"We recognize that the current ecosystem isn't consistently profitable yet for team owners or for the league."
That's how Riot Games' directors of eSports Jarred "Bradmore" Kennedy and Whalen "Magus" Rozelle laid out the studio's plans to funnel more money to professional League of Legends teams in 2017. The changes come after four years of explosive growth across the eSports industry, with League of Legends leading the charge, but it also follows a public spat between coaches and founders about the game's booming economy.
First, the changes: In a blog post today, Bradmore and Magus detailed plans to share revenue with players and teams, starting with changes to the in-game economy. Beginning with this year's World Championship tournament in October, Riot will share 25 percent of the revenue it earns from selling Championship skins with the winning players, team and league. (Championship skins are in-game outfits and animations inspired by the winning team, after all). The revenue share will be valid for one year. Riot will also retroactively share revenue with previously victorious players, teams and leagues.
In 2017, teams will be able to receive more revenue from sales of in-game goods, including branded items and eSports promotions. However, to address the immediate need for more money across all 13 leagues, each league will set aside a guaranteed minimum for each of its teams in 2017.
"For example, the EU LCS will have a minimum revenue amount of €100,000 per team for the full season, of which 50 percent will go to players as supplemental income on top of their existing salaries," the post says.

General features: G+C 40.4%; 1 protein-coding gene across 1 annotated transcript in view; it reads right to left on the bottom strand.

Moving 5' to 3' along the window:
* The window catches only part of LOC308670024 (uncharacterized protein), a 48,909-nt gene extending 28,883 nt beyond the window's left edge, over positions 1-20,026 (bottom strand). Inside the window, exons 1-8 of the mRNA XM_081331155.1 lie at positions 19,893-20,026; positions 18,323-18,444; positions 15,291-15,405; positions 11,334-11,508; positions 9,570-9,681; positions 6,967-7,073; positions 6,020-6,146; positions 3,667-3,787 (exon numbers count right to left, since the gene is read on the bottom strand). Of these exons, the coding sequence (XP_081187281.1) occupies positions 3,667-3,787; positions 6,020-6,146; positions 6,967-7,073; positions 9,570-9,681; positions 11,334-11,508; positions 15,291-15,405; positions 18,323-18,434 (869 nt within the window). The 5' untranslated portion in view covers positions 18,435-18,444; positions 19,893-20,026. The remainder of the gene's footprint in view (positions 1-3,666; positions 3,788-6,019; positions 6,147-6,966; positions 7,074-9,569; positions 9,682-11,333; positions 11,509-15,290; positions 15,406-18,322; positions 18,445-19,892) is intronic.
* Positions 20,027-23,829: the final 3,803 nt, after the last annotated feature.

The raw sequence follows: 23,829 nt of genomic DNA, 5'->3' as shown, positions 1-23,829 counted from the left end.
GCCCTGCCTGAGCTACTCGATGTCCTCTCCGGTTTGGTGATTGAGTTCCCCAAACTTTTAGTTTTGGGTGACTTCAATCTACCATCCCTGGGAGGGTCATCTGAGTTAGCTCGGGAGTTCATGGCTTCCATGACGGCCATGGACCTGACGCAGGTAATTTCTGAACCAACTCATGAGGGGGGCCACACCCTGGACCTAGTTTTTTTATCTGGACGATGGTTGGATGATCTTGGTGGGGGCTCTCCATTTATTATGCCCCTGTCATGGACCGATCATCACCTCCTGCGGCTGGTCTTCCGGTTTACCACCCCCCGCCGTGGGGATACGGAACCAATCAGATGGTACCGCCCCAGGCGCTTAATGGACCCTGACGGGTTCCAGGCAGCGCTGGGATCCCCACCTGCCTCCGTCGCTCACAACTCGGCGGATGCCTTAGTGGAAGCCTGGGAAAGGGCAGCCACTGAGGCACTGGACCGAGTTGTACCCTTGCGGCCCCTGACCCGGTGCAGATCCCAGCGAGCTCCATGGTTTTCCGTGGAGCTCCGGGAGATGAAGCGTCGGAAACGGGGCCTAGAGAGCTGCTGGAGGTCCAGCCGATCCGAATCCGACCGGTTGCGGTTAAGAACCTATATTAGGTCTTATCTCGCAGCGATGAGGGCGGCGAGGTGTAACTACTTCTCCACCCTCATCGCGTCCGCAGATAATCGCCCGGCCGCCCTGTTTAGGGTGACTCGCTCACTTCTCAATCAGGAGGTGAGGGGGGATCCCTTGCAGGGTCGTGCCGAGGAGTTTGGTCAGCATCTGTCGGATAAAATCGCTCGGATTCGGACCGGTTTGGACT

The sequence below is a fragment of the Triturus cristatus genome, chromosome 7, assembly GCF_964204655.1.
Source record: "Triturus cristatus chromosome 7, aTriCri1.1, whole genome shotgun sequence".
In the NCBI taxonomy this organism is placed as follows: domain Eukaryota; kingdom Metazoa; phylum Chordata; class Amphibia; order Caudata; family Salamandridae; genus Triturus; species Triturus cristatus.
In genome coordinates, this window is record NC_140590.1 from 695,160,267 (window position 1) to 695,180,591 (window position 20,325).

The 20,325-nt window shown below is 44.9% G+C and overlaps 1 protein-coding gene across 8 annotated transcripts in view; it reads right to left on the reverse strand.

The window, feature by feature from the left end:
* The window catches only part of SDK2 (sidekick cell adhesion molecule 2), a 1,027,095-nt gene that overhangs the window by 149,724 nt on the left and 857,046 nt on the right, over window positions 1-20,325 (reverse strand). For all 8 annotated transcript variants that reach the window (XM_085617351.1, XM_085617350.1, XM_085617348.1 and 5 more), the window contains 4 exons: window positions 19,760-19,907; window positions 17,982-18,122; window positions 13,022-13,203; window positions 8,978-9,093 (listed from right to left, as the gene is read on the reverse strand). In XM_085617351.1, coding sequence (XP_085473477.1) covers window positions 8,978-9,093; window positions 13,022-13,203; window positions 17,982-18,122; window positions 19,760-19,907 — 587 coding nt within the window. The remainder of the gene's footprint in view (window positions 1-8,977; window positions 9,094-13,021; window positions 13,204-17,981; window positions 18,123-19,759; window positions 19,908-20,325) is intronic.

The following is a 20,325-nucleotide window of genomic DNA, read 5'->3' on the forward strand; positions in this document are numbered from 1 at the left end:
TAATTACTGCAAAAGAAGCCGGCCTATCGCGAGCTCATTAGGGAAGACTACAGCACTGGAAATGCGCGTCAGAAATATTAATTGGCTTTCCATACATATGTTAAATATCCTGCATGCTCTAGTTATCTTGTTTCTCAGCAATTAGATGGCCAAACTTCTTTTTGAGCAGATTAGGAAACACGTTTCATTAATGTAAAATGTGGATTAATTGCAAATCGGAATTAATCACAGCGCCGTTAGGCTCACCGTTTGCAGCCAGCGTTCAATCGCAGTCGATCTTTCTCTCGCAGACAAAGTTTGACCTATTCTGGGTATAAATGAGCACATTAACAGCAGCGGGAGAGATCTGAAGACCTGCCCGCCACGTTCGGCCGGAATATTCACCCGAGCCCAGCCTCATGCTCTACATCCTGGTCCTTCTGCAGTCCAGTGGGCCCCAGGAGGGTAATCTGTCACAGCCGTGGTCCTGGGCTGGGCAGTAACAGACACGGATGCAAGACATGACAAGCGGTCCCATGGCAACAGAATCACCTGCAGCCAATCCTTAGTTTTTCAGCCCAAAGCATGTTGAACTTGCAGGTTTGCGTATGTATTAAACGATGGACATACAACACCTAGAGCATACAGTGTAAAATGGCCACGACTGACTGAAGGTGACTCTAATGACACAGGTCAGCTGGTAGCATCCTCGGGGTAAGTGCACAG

Starting now, 25 percent of the revenue from all sales of Championship skins and wards will go directly to the Worlds prize pool. The 2016 World Championship Finals' prize pool starts at a standard $2 million, with $1 million provided to the winning team.
"For context, had this been applied last year, it would have more than doubled the prize pool," the blog post reads. Additionally, 25 percent of Challenger skin sales will be added to the prize pool at MSI, a high-profile mid-season tournament.
These changes follow a public argument over Riot's financial acumen and its regular release of major, game-altering updates. Andy "Reginald" Dinh, the owner of North American League of Legends team TSM, recently said in an interview with theScore esports that Riot's habit of constantly changing the game led to player burnout and made it nearly impossible to properly train. He also noted that it was difficult to secure revenue and investors with such a chaotic foundation. Riot Games co-founder Mark "Tryndamere" Merrill answered these claims in a Reddit post that accused Reginald of mishandling his own finances, to put it lightly.